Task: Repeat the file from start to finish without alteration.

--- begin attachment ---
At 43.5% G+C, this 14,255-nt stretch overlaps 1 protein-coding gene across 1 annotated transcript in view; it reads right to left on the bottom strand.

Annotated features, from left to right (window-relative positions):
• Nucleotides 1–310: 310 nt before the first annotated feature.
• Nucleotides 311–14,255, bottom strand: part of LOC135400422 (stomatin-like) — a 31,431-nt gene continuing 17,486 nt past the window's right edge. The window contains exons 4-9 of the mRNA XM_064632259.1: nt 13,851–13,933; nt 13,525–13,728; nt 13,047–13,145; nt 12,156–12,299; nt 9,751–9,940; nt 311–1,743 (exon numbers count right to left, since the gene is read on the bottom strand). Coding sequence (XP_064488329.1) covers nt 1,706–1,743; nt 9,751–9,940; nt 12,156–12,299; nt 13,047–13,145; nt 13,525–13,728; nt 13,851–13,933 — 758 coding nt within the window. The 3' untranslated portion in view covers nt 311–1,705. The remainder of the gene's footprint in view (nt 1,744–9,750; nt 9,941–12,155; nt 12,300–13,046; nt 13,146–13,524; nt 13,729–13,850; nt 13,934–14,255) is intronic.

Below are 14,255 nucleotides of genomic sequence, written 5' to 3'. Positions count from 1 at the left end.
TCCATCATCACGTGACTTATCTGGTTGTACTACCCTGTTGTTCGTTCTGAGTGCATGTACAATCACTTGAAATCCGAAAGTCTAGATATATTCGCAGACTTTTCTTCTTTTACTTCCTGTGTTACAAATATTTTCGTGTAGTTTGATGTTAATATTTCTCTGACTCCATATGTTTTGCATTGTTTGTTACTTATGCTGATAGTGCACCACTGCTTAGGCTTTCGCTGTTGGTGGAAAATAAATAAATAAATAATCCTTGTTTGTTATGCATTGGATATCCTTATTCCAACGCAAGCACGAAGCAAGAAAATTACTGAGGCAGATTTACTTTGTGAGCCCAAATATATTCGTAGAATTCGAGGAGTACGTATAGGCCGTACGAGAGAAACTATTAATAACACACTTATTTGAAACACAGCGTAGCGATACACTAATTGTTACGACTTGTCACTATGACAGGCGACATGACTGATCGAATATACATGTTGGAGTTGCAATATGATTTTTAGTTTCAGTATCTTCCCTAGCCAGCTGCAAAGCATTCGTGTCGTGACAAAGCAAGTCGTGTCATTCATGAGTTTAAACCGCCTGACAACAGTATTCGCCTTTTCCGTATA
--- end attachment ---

At 43.5% G+C, this 14,255-nt stretch overlaps 1 protein-coding gene across 1 annotated transcript in view; it reads right to left on the bottom strand.

Annotated features, from left to right (window-relative positions):
• Nucleotides 1–310: 310 nt before the first annotated feature.
• Nucleotides 311–14,255, bottom strand: part of LOC135400422 (stomatin-like) — a 31,431-nt gene continuing 17,486 nt past the window's right edge. The window contains exons 4-9 of the mRNA XM_064632259.1: nt 13,851–13,933; nt 13,525–13,728; nt 13,047–13,145; nt 12,156–12,299; nt 9,751–9,940; nt 311–1,743 (exon numbers count right to left, since the gene is read on the bottom strand). Coding sequence (XP_064488329.1) covers nt 1,706–1,743; nt 9,751–9,940; nt 12,156–12,299; nt 13,047–13,145; nt 13,525–13,728; nt 13,851–13,933 — 758 coding nt within the window. The 3' untranslated portion in view covers nt 311–1,705. The remainder of the gene's footprint in view (nt 1,744–9,750; nt 9,941–12,155; nt 12,300–13,046; nt 13,146–13,524; nt 13,729–13,850; nt 13,934–14,255) is intronic.

Below are 14,255 nucleotides of genomic sequence, written 5' to 3'. Positions count from 1 at the left end.
TCCATCATCACGTGACTTATCTGGTTGTACTACCCTGTTGTTCGTTCTGAGTGCATGTACAATCACTTGAAATCCGAAAGTCTAGATATATTCGCAGACTTTTCTTCTTTTACTTCCTGTGTTACAAATATTTTCGTGTAGTTTGATGTTAATATTTCTCTGACTCCATATGTTTTGCATTGTTTGTTACTTATGCTGATAGTGCACCACTGCTTAGGCTTTCGCTGTTGGTGGAAAATAAATAAATAAATAATCCTTGTTTGTTATGCATTGGATATCCTTATTCCAACGCAAGCACGAAGCAAGAAAATTACTGAGGCAGATTTACTTTGTGAGCCCAAATATATTCGTAGAATTCGAGGAGTACGTATAGGCCGTACGAGAGAAACTATTAATAACACACTTATTTGAAACACAGCGTAGCGATACACTAATTGTTACGACTTGTCACTATGACAGGCGACATGACTGATCGAATATACATGTTGGAGTTGCAATATGATTTTTAGTTTCAGTATCTTCCCTAGCCAGCTGCAAAGCATTCGTGTCGTGACAAAGCAAGTCGTGTCATTCATGAGTTTAAACCGCCTGACAACAGTATTCGCCTTTTCCGTATA